A Sumbanese kada uma idol, used to protect a house from bad spirits.
Like the wooden idols he carves to protect his homestead from spirits, Pak Lukas’ dungga seems to harbor life in its organic curves. Just like Hina Ranjataka’s jungga, the Kodi people describe it with the anatomy of a living thing: from the head (katakuna) to the neck (kokon) and the body or stomach (perut). Other dungga I’ve seen in pictures and in an antique shop in Waikabubak are smoother, more refined, with bulging bellies and heads carved into skinny idols.
In Kodi, as in the rest of Sumba, the most powerful, sacred music is played on gongs. Played in interlocking rhythms with one or two gongs to a player, the music is closely tied to Marapu ritual and ceremony, especially funerals. Unlikely as it seems from the looks of it, the dungga exists in the same musical world of these gongs, taking those rhythms and transferring them to its four strings. While gong ensembles can have seven or more instruments, the dungga’s four strings are enough to replicate most gong melodies: the high string, plucked by the left hand, replicates the metronomic sounds of the smallest gong, ngaha; the two inner strings play the sound of the “middle” gongs, dopoduyo, while the lowest string plays the part of the large gong or kaduka.
Even when played together with vocals in a kind of folk song idiom, the dungga maintains this kind of gong-inspired rhythmic organization, the piercing high note of the ngaha keeping time throughout. As the player sings, the remaining three notes follow along with the restricted vocal melody. With the dungga as accompaniment, the singer relates sad stories of love and loss in poetic verse sung in the Kodi language. Between the verses, a female singer or pakalaka may interject with vibrant ululations (kaghiliking) to enliven the sound.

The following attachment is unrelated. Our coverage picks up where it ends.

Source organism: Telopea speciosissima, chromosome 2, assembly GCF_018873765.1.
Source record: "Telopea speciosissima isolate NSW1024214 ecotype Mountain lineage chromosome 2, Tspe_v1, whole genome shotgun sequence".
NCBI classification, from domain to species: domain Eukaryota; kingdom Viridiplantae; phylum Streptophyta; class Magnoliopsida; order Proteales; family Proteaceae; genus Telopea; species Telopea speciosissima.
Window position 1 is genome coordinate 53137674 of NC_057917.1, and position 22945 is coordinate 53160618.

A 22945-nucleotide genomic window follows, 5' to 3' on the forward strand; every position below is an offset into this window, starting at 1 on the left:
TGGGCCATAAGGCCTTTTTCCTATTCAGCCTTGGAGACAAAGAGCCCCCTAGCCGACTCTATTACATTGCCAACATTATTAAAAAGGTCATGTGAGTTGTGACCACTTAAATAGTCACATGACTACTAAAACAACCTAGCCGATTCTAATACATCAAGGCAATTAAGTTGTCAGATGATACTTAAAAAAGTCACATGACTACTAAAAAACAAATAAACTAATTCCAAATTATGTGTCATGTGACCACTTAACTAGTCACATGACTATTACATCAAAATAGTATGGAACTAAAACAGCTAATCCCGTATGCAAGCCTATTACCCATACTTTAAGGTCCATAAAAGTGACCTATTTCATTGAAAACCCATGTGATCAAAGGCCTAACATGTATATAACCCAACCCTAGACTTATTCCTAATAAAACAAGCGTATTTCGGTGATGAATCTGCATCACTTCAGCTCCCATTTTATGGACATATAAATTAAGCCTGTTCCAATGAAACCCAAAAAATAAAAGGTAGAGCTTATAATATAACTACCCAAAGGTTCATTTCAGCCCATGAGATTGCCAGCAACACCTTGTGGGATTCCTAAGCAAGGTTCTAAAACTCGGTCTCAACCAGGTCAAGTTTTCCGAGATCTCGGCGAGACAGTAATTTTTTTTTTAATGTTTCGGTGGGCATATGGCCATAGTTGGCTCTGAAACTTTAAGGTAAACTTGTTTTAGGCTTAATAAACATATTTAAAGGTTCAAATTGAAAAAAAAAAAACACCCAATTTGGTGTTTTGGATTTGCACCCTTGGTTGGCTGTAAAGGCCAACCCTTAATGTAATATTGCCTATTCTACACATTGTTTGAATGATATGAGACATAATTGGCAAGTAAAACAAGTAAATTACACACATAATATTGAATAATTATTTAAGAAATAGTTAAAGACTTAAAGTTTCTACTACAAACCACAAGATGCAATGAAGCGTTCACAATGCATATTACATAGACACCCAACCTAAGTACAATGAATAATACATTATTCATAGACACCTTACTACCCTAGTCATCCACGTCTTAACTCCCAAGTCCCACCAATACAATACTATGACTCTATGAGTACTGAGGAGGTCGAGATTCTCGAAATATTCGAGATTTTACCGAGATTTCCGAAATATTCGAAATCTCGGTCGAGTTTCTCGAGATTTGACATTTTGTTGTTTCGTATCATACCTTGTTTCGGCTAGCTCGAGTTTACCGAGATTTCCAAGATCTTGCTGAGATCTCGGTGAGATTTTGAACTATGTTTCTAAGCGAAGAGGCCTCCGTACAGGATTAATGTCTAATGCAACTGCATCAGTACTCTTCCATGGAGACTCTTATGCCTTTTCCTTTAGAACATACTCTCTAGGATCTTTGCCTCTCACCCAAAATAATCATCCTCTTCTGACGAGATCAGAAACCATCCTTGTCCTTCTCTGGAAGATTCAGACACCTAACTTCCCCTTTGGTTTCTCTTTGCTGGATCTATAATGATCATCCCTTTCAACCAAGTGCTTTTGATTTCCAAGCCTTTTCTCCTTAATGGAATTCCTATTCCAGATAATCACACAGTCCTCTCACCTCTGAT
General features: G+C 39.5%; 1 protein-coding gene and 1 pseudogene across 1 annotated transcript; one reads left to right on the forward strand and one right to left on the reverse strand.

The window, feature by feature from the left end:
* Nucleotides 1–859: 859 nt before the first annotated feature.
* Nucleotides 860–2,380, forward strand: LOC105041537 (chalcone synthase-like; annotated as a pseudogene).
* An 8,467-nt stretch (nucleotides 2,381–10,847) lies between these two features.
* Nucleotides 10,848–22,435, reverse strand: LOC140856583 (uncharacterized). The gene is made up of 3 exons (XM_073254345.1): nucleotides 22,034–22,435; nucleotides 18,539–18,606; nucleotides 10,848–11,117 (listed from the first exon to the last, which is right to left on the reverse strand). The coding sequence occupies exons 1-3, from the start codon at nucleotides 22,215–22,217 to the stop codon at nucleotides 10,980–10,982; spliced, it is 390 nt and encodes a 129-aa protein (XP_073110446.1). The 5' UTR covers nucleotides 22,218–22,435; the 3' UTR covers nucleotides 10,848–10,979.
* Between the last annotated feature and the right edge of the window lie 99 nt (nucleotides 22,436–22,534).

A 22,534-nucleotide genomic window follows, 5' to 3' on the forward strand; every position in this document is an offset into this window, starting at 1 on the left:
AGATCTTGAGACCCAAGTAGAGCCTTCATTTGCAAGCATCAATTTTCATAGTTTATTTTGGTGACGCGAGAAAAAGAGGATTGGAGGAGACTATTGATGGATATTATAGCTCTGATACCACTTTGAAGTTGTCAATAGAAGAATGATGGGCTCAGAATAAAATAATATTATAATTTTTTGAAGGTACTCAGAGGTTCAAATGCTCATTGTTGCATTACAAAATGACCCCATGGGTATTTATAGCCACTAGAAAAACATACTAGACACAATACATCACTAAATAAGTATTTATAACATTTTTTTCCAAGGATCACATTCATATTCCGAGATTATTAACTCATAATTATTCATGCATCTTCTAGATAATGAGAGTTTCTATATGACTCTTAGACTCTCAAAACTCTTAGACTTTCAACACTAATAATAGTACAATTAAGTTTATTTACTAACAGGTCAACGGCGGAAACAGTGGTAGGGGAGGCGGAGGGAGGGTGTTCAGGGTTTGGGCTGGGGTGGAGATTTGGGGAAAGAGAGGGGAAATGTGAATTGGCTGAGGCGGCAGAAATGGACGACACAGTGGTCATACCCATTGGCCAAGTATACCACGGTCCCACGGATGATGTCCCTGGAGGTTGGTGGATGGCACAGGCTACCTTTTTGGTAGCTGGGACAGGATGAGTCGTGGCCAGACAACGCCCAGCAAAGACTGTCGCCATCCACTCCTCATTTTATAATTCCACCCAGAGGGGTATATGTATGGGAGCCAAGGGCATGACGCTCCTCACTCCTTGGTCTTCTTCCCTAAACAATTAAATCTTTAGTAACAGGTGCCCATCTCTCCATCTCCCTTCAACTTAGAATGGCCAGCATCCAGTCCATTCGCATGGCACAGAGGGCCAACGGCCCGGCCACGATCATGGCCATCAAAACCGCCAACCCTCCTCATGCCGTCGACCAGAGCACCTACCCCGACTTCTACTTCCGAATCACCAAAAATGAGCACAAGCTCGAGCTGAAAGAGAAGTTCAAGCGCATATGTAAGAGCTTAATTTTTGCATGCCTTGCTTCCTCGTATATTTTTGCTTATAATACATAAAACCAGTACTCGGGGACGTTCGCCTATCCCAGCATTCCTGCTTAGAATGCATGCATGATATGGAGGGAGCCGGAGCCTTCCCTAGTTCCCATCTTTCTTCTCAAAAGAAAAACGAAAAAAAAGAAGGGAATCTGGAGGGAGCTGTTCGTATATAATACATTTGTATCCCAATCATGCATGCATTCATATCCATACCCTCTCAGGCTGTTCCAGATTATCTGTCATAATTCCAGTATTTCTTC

We heard two vocal songs in our recording session: one, “Ambupaneghe Ndenghegani Ole Ndahanghu” or “Don’t Seduce My Lover”, tells the story of a jealous man scaring off potential mates from the girl he loves. The other, “Bakarangha Matkrohing” or “Dead Pet” tells the sad story of a pet-owner who laments the death of his animal friend while reflecting on fate and our own mortality.
Heavy stuff, but cathartic. Pak Lukas, now nearing his fifties, says he’s been playing since he was twenty, sometimes for woleka or traditional ceremonies, but mostly just to relax at home. “I come home from the fields and while my wife cooks, I wait and play,” he tells me. This music seems to exist in a region between the sacred sounds of ritual gongs and the popular folk of East Sumba-style jungga. I get the sense that it's a music more private than performative: the dungga turns inwards, its face towards the player, strings singing for him alone.
Be careful in Kodi, they said. Folks in other parts of Sumba seemed wary of the locals in this part of southwest corner of the island. “They’re rough,” they’d say. “It’s best if you don’t go there alone.” This is an area renowned for its annual pasola festival, where men hurl spears at each other on horseback and masculine energy is vented in late-night bare-knuckle boxing matches.
Luckily, we had a guide. A sweet midwife named Virgo had taken us under her wing at the request of her uncle, a musician who I’d met through YouTube. Smart and cheerful, Virgo and her boyfriend drove us from our hotel near the airport into the sparse, leafy villages of Kodi, a place she knew well from midwifing in the region's remote corners. I told her what we’d heard from folks on the other side of the island, rumors about the rough Kodi people. She shrugged it off, saying only some people were like that.
We arrived at our destination and were greeted with the warm handshake of Ibu Margareta, a dance teacher who runs a fledgling studio out of her home. We gathered in an airy thatched-roof hut behind her house where it soon became clear she was expecting us: a dungga lay on the bamboo terrace next to the requisite offering of betelnut and kids and curious neighbors peeked around corners in full bule-spying mode. Pak Lukas was sitting quietly in the shade, carving a protective humanoid icon from sandalwood. He offered his hand shyly, his lips rouged from betelnut, skinny legs poking out from a gorgeous woven ikat sarong.
Armed with a toothy smile and infectious laugh, Bu Margareta sat with us on the terrace and gave us a rundown of Kodi music with the air of a practiced tour guide. Dungga is the Kodi name for any stringed instrument, she told us: dungga watika, or plucked dungga, is the one I'd been most curious about, but there was also dunggo roro (bowed dungga, a kind of one-string fiddle) and dungga ngalolon (a one-string "bar zither" once common all across East Indonesia but now mostly extinct.) Would we like to hear them?